This isn’t to say that jobs in the recreation industry are all play and no work. Far from it. (Think of the work required to maintain snowmaking equipment, for example.) But if you’d like to be near the action, here’s one opportunity to consider in the Twin Cities region.


Wild Mountain/Taylors Falls Recreation is looking for a general manager, who will oversee various departments at the business. Wild Mountain is a year-round operation, with downhill and tubing options in the winter, a water park in the summer, and other forms of recreation.

There’s a (presumably temporary) link at CareerBuilder that has the relevant information.


Ski free at Mt. Kato for a week, if you’re under 13

Good news for families looking for ways to get the kids engaged in something other than electronics: Mt. Kato is offering free skiing and snowboarding to anyone 12 and under during the week of Dec. 14-20.

If you don’t have skis or a snowboard for the kiddos, the ski area is offering half-price rentals during the week.

Entrance sign.jpg

Group lessons are also half price during the week. They start at 11 a.m., 1 p.m., and 6 p.m. during the week. On the weekend, they start at 10:30 a.m., 12:30 p.m., 2:30 p.m., and 5:30 p.m. Children must be at least 7 for snowboard lessons and at least 6 for ski lessons. The half-price offer  does not extend to children who are 13 and older.

You can get more information about the ski area at The area is roughly 85 miles southwest of downtown Minneapolis, in Mankato.

No snow at home? Don’t worry, go skiing

Lacking snow around your house? Don’t worry, be happy. Happy that there are ski areas in Minnesota and beyond that have been busy making snow so that you can go skiing or riding.

The Minnesota Ski Areas Association is the trade group for Minnesota’s ski areas. It does the usual association stuff, such as hold meetings and promote its business. But it also has something that skiers and riders will find useful. It collects snow reports from its members and presents them in one page.

From that page, you can see who’s making snow, who’s not, and what the snow depth is at various resorts.

The page also provides updates on trail openings and other items of interest. For example, you can see that a number of resorts suspended their operations due to warm temperatures and weak business. But take heart. Many are opening again for the weekend.

Buck Hill opens its tubing hill this weekend. Andes Tower Hills has an equipment swap. If you head up to Spirit Mountain, be sure to drive to its new chalet at the bottom of the hill (Grand Avenue), as that’s where all the skier services are right now. Wild Mountain hopes to open a second terrain park. Trollhaugen starts its late-night season, extending Friday business hours until 3 a.m. on Saturdays.


Is Hyland Hills charging $20 just for parking? Yes and no

Hyland Hills Ski Area enters the 2015-16 season with a new chalet and other improvements, thanks to a $14 million overhaul. But it’s also facing criticism for imposing a fee at a parking lot.

A post on, for example, lambasted the Three Rivers Park District, which owns and operates Hyland, for setting “the record for the most ridiculous parking fee to vertical rise ratio in the world.” It also mocks the district for its work to “suck money off of naive soccer moms and Maserati dads,” and putting young customers who drive themselves out of luck.

The parking fee for the lot, near the chalet, is $20.

At first blush, it seems ridiculous, not to mention outrageous. It’s certainly more than you’d pay to park ($0) at the other local ski areas. But there’s more to the story than simple outrage, and getting there requires a consideration of some facts.

The most obvious fact is that Hyland has a very small footprint. Its parking lot is small, and landlocked, meaning there’s not much room to expand it.So crowd control can be a problem. Hence, the fee.

The fee applies only during the peak times: after 2 p.m on weekdays, on weekends, and on holidays. If you don’t want to pay the fee, then you can park in a nearby shuttle lot and take a quick bus ride to the chalet — which is probably what you’ve been doing in years past anyway.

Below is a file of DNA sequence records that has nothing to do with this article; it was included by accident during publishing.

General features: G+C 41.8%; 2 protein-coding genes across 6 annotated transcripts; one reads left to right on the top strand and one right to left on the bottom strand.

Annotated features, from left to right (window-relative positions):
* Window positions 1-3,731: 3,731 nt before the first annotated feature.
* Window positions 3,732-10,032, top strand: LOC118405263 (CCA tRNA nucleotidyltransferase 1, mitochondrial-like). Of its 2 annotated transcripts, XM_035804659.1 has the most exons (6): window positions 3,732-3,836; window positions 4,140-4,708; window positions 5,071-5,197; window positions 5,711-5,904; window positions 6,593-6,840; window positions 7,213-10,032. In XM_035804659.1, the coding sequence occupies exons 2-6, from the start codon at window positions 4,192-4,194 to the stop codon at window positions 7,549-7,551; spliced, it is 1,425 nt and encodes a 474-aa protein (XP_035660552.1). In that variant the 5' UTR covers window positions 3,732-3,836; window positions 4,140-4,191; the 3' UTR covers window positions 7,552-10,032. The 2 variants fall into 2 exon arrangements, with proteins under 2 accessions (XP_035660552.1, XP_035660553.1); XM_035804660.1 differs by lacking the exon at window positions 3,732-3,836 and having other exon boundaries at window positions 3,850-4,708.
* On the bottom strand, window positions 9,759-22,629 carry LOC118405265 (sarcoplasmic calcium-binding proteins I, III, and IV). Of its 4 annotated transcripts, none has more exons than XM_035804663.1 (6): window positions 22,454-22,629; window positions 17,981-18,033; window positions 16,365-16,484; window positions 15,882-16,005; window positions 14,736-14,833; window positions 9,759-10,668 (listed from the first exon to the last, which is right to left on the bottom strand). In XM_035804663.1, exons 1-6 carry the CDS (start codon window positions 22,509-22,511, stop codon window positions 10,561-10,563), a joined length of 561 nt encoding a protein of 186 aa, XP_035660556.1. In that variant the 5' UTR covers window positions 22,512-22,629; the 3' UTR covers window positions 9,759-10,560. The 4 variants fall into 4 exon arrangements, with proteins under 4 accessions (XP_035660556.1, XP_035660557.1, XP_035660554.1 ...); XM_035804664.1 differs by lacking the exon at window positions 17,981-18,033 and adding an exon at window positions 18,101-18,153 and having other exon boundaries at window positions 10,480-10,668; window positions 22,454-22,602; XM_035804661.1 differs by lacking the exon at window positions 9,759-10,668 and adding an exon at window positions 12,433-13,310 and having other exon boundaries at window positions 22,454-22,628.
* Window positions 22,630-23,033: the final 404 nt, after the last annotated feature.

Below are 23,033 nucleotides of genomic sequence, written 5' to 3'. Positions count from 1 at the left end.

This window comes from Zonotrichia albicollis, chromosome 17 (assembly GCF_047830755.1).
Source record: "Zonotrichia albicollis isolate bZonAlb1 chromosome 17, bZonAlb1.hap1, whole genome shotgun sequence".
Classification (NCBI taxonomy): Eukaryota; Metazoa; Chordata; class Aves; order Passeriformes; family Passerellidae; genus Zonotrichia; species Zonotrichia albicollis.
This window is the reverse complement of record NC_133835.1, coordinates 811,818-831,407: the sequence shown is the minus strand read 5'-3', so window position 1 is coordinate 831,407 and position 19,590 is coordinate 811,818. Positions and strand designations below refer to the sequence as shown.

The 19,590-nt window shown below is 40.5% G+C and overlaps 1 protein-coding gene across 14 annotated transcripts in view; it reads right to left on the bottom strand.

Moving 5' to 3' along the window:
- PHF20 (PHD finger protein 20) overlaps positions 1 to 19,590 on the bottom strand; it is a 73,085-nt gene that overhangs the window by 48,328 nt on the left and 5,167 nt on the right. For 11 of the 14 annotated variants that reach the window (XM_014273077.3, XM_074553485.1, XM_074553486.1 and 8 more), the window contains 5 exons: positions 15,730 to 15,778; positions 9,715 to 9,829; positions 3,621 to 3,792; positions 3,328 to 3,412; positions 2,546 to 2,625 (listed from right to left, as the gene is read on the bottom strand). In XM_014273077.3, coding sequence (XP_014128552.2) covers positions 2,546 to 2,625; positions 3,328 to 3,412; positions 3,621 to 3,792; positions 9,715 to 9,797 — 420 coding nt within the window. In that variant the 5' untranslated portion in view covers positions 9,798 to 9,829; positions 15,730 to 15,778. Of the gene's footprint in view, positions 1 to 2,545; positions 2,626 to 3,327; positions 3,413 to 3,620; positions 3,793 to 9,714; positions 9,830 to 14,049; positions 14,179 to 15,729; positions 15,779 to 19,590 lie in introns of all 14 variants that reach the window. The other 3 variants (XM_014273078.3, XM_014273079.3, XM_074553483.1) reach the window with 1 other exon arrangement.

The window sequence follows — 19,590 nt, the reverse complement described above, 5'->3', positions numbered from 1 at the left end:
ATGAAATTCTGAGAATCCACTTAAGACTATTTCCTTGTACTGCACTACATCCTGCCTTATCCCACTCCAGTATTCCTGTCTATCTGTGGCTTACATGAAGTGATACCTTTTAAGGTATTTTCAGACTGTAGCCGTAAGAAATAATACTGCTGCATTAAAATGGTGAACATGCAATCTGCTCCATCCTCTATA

Parking at the chalet has long been so scarce that the park district has regularly used a shuttle bus system to deal with overflow. The main overflow lot, called the Normandale lot, has more than double the spots of the chalet lot, and using it has traditionally been a part of the Hyland experience. (On extremely busy days, Hyland has even shuttled people from a lot by Bush Lake, a two-mile ride on a winding and hilly road.)

Before this season, if you wanted to snag a spot near the chalet during peak times, you had to drive around until a spot opened up. The result of lots of people doing this was congestion in the lot and increased traffic on Chalet Road, which leads into the lot. The latter phenomenon displeased both neighborhood residents (the chalet is at the end of a dead-end road) and city officials. By encouraging people to park in the Normandale lot, the new system should reduce both problems.

By changing to a pay system, the park district changes the logic of allocating spots at the chalet. Before, parking was on a first-come-first-serve basis. During off-peak times, that was not a problem. But during peak times, you would see a queue of cars waiting to get into a close-in spot. Any decent economist could tell you that if you see a line of people, that’s a sign that the price of whatever is being served (in this case, a parking spot) is too low. (If in fact $20 is too high, the lot will be unused and everyone will use either a drop-off option or use the shuttle. It’s likely that the park district would then lower the fee.)

The pay system, by contrast, operates on the value proposition: If you place sufficient value on parking near the chalet, you pay; if you don’t, you park and take the shuttle. And if these are Maserati parking spots, as the NewSchool writer mentioned, you also might call them a (voluntary) tax on the wealthy — something that is not exactly unheard of in Minnesota.

As newly configured, the parking lot at the chalet has three areas: A drop-off zone for personal vehicles, a drop-off zone for buses, and paid parking spots. Fred Seymour, director of alpine services for the park district, says that the new setup helps separate out the separate functions served by these areas.

The new parking system uses a machine to dispense tickets, as is the case with many parking lots elsewhere.

When the buses are scheduled to run, they run on a continual basis, said Seymour. And on the few times that I’ve visited Hyland during a peak period, I haven’t had to wait long for a bus.

The chalet lot now has 167 parking spots available, with 20 reserved as handicapped spots under the Americans With Disabilities Act. (People with a handicap license plate can park free of charge.) The Normandale Lot has 359 total spots (eight spots are handicapped spots).